Grade Change Procedure (Non-Academic)
A student has a right to complain if convinced that a grade was unfairly assigned because it was given on other than academic grounds which were not legitimate and pertinent to an academic situation. For example, if a student is convinced that a grade was given because of prejudice (sexual, racial, political, cultural, etc.), this may constitute grounds for a complaint. If such a complaint is made, the obligation of proving the validity of the case falls upon the person making the complaint. The faculty member, as academic decision maker, is assumed to be innocent unless a case is made to prove that the grade was improperly assigned.
A student complaint of this nature should be made first to the faculty member to whom the complaint is addressed. If the issue is not resolved in a satisfactory manner, a written complaint may be brought to the division chairperson with whatever argumentation and evidence is available. The complaint must be registered soon enough to allow completion of the appeal procedure; that is, no later than one regular semester after the grade was given. The student should allow two weeks at each level for the adjudicator’s study of the situation. If the chairperson deems the complaint merits consideration, the chairperson may further investigate the situation, consult with the faculty member and with any other appropriate sources. If the chairperson feels a persuasive case has been made, a recommendation will be made to the faculty member concerning the grade. If the case is not persuasive, the chairperson will reject the student appeal.
If the student is not satisfied by the disposition of the appeal on this level, a written appeal may be made to the Vice President and Academic Dean. On receipt, the Vice President and Academic Dean will send the appeal to a Faculty Committee consisting of one faculty member elected from each division and the Chief Justice of the Student Hearing Board. It should be clearly understood that the purpose of this committee is to evaluate the validity of the student’s claim that the grade was not given on academic grounds. It is not the purpose of this committee to evaluate academic standards, or in any way intrude on the autonomy of the instructor in defining the academic content or procedures of his or her course. This committee will receive the complaint and hold an initial meeting to determine if there appears to be sufficient merit in the accusation to warrant holding full hearings. If the decision is negative, the appeal is rejected. If the decision is affirmative, the student is then invited to present the case to the Committee, using argumentation, evidence, witnesses, etc. in a reasonable procedure, such as used by the Faculty Grievance and Hearing Committees. The burden of making the case falls upon the student. The Committee will, as a matter of course, consult with and question the faculty member who has a right to attend the proceedings and respond to the accusation(s). Colleagues in the discipline should be consulted concerning academic questions should they arise.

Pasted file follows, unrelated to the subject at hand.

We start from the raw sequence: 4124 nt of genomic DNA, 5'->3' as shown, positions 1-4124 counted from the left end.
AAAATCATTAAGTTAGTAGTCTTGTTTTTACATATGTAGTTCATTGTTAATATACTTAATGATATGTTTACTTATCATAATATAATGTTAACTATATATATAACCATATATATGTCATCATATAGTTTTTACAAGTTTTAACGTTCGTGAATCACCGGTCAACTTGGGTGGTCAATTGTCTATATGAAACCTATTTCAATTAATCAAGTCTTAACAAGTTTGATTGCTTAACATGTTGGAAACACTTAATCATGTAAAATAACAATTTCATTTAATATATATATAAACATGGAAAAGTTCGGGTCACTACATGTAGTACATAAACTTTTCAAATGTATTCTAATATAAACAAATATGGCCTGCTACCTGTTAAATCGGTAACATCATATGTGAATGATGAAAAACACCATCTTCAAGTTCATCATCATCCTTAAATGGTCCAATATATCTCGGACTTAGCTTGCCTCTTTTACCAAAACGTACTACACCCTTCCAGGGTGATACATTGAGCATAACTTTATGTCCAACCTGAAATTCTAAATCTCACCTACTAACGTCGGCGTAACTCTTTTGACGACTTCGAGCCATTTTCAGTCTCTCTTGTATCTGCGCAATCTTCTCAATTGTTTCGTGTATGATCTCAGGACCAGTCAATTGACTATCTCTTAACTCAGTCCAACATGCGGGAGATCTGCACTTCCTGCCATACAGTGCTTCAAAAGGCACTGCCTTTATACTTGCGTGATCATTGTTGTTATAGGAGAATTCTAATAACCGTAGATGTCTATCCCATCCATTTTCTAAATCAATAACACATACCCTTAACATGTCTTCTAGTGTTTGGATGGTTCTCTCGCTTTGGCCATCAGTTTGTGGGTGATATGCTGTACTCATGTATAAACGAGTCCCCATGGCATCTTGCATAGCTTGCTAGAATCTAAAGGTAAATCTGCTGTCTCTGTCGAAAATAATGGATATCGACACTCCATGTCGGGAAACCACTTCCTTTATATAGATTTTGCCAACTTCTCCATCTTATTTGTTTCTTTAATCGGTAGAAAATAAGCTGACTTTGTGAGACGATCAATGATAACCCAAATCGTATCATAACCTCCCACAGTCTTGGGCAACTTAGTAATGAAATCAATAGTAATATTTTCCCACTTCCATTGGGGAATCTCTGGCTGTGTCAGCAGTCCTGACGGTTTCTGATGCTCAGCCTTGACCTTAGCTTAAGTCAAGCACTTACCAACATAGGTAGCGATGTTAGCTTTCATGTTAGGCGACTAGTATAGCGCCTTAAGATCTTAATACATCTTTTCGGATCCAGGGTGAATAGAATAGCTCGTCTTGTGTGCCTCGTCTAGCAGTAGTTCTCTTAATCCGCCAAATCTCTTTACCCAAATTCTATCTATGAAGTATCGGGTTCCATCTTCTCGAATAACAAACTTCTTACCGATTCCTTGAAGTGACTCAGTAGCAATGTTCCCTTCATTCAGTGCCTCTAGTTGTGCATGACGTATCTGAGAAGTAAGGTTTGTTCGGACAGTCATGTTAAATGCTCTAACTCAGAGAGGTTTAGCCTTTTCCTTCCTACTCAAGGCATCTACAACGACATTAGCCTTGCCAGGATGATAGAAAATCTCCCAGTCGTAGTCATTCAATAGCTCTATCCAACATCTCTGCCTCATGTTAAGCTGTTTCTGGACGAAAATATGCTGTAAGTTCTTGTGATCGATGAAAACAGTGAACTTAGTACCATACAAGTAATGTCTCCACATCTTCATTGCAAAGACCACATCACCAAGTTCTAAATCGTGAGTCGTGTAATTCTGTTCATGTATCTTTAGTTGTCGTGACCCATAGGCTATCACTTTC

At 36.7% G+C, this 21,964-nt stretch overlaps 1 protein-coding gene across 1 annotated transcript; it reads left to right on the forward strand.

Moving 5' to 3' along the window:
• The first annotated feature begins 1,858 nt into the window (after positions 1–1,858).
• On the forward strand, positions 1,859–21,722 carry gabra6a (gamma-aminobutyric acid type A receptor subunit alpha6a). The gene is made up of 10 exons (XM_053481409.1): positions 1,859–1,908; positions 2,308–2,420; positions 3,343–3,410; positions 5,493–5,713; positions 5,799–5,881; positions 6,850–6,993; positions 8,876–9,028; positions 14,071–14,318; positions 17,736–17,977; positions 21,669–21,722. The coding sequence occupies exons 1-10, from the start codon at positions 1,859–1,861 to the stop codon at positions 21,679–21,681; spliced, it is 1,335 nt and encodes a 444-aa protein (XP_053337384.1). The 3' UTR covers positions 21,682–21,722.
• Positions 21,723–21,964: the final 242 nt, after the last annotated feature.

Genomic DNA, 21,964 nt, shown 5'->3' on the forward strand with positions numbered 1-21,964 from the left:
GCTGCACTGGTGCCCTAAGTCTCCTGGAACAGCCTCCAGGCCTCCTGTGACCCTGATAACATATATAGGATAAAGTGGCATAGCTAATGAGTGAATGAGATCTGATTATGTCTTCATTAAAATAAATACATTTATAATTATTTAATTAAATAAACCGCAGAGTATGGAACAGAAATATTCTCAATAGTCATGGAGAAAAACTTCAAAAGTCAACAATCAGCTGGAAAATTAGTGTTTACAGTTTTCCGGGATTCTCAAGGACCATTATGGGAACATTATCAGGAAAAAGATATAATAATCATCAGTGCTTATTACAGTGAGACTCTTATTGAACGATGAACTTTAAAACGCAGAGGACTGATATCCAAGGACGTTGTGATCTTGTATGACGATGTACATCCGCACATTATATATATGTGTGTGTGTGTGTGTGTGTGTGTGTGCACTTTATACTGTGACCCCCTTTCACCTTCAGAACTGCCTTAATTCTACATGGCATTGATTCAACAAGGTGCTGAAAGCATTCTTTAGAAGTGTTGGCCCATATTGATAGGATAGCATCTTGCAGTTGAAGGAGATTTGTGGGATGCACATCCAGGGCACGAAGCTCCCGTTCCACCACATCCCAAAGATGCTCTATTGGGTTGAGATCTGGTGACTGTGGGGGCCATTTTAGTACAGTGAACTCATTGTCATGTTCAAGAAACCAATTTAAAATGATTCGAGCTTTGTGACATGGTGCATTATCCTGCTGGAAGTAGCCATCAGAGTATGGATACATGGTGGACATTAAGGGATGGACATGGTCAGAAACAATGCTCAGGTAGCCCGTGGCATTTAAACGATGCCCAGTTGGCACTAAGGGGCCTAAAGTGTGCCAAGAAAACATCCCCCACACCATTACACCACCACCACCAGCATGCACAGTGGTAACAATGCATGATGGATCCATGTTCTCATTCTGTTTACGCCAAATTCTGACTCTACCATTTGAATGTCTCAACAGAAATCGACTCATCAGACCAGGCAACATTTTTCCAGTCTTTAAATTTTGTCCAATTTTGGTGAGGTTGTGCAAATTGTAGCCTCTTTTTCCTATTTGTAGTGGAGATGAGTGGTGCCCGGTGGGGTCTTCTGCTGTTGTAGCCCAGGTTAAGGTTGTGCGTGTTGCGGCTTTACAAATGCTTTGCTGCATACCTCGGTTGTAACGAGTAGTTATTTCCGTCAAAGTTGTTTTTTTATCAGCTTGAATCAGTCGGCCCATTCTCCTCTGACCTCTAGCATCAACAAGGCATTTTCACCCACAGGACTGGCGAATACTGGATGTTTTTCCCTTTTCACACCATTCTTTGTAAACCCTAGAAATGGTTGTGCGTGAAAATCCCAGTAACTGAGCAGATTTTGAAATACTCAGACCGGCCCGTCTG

The Committee shall pursue any additional evidence or information it regards as necessary and pertinent. After evaluation of the case, the Committee shall come to a finding by a majority vote. Should the Committee find that a majority has not been persuaded of the impropriety of the grade, the student appeal is rejected and the Vice President and Academic Dean is so notified. The Vice President and Academic Dean will then inform the student. Should a majority of the Committee be persuaded that the student has shown the grade to be improperly given (not on the basis of legitimate academic factors) then the Committee will, after consultation with the appropriate faculty members, make a recommendation to the Vice President and Academic Dean as to the appropriate grade. If the Vice President and Academic Dean concurs with the Committee’s recommendations for a grade change, the Academic Dean will transmit the new grade to the Office of the Registrar and will notify all parties concerned.